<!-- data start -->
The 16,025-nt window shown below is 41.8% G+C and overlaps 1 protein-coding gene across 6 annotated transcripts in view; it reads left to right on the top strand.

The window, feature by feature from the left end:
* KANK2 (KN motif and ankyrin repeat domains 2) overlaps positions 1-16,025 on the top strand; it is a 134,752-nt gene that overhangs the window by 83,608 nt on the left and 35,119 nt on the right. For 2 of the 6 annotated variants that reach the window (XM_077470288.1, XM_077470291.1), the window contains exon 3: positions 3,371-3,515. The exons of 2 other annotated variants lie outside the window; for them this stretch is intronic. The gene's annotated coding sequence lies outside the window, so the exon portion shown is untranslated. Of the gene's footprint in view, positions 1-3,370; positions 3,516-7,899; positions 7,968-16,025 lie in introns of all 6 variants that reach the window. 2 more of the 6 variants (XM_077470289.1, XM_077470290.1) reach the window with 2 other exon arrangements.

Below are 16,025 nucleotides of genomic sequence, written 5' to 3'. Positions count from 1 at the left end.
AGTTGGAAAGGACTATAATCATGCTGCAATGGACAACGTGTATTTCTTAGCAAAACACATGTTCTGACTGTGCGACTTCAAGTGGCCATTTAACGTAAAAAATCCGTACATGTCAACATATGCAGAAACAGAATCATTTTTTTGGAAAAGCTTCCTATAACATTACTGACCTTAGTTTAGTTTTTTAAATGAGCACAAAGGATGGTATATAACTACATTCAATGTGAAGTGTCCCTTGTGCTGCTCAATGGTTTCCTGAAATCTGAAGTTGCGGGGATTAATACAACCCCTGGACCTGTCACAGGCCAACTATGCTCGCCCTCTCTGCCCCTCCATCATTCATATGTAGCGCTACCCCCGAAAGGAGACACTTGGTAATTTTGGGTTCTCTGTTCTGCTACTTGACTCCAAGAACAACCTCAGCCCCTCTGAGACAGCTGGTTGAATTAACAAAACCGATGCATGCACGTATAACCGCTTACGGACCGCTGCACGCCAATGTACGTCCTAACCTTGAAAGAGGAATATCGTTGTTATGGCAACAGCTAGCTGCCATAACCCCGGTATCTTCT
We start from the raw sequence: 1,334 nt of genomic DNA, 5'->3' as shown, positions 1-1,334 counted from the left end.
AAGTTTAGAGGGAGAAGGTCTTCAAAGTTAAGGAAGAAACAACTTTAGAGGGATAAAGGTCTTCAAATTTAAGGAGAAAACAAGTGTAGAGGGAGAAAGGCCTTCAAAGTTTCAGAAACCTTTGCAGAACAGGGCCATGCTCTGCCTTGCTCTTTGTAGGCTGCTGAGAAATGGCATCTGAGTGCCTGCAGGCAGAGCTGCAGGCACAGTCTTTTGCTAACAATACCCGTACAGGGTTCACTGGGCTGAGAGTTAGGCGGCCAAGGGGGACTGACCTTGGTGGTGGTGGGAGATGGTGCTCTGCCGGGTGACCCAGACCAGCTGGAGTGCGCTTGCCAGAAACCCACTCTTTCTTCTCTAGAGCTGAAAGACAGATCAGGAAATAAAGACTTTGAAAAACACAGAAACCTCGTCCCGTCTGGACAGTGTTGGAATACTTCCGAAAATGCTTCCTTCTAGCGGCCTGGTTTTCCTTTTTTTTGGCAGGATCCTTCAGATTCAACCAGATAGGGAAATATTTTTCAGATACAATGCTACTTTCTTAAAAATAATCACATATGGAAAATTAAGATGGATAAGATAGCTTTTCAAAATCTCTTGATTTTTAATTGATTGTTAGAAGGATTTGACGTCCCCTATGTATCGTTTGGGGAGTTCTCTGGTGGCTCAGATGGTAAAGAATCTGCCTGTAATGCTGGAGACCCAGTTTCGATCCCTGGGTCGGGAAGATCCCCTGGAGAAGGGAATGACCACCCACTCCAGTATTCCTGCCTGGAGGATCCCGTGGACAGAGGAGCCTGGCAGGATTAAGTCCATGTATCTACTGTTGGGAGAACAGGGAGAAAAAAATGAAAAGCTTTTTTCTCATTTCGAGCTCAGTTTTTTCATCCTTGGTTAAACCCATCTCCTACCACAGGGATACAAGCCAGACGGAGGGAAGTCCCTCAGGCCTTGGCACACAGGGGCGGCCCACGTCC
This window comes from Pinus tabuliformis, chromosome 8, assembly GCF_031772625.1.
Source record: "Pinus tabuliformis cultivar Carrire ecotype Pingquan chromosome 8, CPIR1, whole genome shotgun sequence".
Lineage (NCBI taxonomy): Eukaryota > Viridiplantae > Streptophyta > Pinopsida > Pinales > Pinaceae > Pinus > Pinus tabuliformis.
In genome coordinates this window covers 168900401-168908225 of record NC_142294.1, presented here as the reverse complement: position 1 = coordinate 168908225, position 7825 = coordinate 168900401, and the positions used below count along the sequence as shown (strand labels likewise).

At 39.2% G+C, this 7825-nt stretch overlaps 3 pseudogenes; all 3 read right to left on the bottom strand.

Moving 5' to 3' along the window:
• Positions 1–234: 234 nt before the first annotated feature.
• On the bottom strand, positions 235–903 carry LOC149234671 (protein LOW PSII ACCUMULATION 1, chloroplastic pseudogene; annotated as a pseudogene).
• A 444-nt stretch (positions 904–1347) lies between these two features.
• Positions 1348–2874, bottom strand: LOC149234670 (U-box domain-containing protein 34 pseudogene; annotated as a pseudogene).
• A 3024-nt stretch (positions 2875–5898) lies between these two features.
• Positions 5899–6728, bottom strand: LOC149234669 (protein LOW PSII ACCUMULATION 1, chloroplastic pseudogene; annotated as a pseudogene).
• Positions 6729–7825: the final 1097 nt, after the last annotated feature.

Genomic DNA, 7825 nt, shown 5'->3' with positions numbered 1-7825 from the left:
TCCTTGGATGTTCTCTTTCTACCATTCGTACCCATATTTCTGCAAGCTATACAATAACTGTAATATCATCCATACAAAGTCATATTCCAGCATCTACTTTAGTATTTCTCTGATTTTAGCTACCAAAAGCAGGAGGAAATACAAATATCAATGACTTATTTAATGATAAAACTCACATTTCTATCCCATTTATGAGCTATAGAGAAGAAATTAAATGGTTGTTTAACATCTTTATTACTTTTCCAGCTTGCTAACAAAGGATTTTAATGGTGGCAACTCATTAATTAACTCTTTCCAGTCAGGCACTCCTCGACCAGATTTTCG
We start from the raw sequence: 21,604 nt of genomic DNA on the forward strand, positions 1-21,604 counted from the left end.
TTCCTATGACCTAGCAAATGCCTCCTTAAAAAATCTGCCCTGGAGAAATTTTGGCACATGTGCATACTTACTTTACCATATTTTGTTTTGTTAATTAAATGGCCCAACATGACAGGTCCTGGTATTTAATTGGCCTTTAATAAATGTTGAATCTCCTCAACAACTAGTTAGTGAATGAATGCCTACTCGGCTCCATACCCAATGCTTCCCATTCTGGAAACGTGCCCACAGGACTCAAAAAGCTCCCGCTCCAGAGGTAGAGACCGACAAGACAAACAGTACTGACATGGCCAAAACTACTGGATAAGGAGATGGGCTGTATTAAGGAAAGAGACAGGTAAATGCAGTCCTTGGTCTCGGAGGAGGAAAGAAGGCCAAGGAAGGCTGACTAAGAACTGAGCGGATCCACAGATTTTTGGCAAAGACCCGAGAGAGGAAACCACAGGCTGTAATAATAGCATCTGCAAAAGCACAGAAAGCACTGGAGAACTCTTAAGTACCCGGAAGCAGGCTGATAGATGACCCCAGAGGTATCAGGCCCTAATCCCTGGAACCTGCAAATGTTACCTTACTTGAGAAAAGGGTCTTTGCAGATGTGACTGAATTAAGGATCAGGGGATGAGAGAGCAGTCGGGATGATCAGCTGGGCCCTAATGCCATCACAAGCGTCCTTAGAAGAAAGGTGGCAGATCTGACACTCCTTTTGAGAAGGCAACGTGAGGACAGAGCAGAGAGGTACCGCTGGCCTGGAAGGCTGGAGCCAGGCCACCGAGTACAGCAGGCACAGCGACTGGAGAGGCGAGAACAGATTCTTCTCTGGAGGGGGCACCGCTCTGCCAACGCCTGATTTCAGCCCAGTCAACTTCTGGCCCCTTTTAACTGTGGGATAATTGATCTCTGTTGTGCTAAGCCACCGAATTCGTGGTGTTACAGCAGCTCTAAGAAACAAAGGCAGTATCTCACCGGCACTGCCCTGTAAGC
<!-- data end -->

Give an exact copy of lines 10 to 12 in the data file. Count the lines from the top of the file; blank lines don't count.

Lineage (NCBI taxonomy): Eukaryota > Viridiplantae > Streptophyta > Pinopsida > Pinales > Pinaceae > Pinus > Pinus tabuliformis.
In genome coordinates this window covers 168900401-168908225 of record NC_142294.1, presented here as the reverse complement: position 1 = coordinate 168908225, position 7825 = coordinate 168900401, and the positions used below count along the sequence as shown (strand labels likewise).

At 39.2% G+C, this 7825-nt stretch overlaps 3 pseudogenes; all 3 read right to left on the bottom strand.